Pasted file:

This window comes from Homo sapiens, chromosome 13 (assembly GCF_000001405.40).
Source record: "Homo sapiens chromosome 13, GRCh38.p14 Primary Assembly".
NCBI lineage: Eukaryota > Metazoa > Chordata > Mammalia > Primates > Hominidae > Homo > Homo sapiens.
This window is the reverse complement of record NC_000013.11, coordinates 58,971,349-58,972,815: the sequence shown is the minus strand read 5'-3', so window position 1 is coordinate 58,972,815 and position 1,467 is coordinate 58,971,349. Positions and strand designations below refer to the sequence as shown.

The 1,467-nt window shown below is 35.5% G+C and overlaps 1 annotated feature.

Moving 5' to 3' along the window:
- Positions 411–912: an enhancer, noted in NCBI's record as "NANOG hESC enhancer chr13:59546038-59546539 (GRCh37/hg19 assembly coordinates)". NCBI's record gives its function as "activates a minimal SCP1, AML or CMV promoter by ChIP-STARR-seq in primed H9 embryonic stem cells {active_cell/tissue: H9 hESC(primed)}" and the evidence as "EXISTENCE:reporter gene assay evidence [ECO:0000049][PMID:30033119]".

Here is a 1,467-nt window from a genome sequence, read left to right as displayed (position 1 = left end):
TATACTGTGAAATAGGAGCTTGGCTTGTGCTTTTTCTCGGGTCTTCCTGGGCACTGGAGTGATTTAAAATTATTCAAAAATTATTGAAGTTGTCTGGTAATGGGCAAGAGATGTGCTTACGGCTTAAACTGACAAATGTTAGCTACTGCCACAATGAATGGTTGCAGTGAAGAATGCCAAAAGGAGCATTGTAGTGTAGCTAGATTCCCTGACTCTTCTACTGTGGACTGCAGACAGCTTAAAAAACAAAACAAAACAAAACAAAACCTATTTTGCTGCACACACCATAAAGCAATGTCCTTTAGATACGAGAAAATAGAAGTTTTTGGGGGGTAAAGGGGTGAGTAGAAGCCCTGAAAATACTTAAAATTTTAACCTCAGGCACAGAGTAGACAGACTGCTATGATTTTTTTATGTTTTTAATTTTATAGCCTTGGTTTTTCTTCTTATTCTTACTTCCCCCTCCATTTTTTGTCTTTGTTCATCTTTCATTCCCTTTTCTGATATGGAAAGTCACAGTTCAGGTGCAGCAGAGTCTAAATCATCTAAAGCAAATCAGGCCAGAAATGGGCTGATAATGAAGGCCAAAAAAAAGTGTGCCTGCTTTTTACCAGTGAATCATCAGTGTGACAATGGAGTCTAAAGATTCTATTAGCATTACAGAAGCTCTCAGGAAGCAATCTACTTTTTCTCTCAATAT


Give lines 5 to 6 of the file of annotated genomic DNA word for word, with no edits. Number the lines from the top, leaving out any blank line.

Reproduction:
The 1,467-nt window shown below is 35.5% G+C and overlaps 1 annotated feature.

Moving 5' to 3' along the window: